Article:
Now it looks as if the same is happening in the internet music world. According to the Hollywood Reporter:
Harmony Technology allows consumers to buy music downloads and play them on another company's choice of player. Previously, for example, iPod users who legally downloaded music from the Internet were limited to using Apple's iTunes Music Store. Harmony Technology allows that iPod to play music purchased from such other legitimate online retailers as Napster, Sony's Connect, Wal-Mart or RealNetworks' RealPlayer Music Store.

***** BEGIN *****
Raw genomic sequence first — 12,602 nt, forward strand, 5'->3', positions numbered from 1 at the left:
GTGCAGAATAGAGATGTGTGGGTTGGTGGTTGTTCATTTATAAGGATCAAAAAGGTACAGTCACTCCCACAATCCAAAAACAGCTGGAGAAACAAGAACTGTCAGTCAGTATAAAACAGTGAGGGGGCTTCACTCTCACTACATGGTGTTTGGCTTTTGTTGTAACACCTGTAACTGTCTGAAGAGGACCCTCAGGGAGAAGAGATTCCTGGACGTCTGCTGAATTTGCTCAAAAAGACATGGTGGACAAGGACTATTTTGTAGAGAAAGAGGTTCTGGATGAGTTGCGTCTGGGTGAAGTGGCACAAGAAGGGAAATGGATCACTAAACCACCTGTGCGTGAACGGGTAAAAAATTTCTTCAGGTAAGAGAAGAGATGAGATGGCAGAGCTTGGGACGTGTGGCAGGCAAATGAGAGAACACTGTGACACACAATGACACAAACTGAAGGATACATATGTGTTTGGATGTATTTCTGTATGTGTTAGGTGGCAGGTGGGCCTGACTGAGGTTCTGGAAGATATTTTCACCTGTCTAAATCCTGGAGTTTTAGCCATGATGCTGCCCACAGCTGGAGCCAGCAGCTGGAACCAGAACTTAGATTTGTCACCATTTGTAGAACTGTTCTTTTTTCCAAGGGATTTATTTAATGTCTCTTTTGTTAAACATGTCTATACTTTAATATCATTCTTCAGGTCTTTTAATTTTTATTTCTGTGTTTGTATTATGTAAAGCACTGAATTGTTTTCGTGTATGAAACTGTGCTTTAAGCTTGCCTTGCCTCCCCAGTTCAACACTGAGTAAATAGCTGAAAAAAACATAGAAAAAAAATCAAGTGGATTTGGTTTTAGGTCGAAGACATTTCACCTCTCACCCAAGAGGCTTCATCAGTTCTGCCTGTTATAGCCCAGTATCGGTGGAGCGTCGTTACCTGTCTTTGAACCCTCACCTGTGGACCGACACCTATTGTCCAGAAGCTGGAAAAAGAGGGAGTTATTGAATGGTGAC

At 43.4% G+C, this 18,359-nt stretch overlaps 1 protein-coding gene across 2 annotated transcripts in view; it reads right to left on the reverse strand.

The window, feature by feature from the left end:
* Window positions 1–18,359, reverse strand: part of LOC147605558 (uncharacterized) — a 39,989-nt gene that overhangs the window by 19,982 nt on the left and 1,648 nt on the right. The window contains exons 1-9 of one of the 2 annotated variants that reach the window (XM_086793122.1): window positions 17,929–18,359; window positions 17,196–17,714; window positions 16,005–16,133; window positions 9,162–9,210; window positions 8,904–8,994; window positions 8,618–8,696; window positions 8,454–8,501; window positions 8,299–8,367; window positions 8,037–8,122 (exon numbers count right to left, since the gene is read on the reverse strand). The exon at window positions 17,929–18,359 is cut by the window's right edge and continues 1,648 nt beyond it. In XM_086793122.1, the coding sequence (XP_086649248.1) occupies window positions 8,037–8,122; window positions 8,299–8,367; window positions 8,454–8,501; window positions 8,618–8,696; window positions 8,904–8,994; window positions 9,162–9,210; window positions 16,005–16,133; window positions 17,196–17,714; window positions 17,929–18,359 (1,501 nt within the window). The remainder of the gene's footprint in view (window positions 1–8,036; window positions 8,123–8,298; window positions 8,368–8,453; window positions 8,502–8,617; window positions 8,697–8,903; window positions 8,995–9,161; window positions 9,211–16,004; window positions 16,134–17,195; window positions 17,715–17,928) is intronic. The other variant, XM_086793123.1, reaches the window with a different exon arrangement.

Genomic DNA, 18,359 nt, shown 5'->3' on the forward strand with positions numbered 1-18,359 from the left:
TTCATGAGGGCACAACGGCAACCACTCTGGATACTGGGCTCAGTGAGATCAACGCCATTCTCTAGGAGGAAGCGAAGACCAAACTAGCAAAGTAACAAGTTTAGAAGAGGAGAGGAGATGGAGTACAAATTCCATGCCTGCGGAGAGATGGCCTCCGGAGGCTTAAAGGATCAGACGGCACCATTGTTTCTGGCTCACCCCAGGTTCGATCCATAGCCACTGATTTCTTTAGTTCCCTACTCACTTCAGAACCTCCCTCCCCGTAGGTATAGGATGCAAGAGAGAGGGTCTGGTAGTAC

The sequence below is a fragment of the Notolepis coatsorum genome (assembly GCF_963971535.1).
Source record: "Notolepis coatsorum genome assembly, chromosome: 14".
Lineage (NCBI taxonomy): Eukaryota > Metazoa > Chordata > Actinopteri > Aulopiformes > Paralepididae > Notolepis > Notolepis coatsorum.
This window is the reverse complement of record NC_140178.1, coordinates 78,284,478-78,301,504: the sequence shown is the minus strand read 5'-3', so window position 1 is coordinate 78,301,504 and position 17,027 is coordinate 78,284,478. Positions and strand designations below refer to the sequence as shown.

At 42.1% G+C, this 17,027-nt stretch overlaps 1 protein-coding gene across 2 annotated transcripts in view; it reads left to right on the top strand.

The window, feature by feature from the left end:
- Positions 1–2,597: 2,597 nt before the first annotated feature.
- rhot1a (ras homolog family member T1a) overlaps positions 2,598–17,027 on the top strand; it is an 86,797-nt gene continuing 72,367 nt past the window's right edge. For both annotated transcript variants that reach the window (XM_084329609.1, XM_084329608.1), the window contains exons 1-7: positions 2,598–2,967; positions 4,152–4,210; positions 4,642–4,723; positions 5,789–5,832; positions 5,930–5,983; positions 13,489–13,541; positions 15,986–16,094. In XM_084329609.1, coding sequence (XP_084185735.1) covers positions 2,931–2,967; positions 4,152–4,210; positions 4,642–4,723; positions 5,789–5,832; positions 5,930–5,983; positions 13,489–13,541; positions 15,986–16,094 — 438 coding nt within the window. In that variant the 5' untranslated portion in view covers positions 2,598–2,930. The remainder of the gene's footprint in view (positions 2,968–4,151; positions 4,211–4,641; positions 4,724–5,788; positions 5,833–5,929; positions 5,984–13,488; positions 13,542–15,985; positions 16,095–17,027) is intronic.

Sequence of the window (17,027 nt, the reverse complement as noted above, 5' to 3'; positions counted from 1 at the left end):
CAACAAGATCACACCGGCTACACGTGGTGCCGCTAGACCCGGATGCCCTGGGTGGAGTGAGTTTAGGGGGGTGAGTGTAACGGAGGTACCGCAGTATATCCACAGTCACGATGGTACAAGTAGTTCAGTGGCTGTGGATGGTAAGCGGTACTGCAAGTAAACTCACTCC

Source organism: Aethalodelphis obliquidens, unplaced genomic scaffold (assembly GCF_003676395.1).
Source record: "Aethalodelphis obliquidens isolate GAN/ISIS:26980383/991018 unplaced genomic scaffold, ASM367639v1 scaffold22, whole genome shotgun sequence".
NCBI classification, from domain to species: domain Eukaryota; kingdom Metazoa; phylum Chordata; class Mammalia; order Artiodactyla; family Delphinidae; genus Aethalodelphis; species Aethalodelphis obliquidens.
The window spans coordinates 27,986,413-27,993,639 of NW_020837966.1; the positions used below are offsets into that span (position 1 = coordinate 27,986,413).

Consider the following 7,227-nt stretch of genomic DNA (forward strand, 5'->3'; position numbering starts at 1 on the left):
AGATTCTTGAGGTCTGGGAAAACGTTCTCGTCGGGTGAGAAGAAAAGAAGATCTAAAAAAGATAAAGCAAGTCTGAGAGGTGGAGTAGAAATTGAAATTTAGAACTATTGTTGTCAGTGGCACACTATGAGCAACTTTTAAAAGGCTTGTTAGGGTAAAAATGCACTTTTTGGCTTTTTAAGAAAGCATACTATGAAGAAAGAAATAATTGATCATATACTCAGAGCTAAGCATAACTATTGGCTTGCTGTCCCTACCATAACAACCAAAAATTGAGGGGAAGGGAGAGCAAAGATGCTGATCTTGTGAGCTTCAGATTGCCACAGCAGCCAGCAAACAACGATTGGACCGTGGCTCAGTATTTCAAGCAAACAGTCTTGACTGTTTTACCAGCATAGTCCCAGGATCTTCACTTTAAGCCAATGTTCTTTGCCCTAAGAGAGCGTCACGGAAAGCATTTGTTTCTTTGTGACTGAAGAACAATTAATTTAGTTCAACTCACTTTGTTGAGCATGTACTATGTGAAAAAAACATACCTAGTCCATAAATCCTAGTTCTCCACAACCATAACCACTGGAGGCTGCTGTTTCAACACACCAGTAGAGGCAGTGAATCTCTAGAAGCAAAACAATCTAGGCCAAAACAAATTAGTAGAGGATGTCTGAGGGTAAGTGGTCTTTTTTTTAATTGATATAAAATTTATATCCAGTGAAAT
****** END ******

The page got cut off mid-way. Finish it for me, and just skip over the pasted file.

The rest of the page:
According to most digital media industry insiders, Apple has declined to allow other companies access to its FairPlay digital rights management technology. French online music store Virgin Mega even filed a formal complaint with that country's Competition Council asserting that Apple is unfairly stifling competition, a claim scheduled to be heard before year's end.
In effect, Apple prevented the iPod from playing music protected by Microsoft's Windows Media DRM or RealNetworks' Helix DRM until Harmony Technology came along. Tech-savvy users previously went through a cumbersome process of burning the purchased songs onto a CD and then reripping them in order to put them on an iPod, while more typical music fans were simply stymied.
Things aren't looking good. Once again Apple's proprietary nature will ensure that a superior product, in this case the iPod, will become a niche item.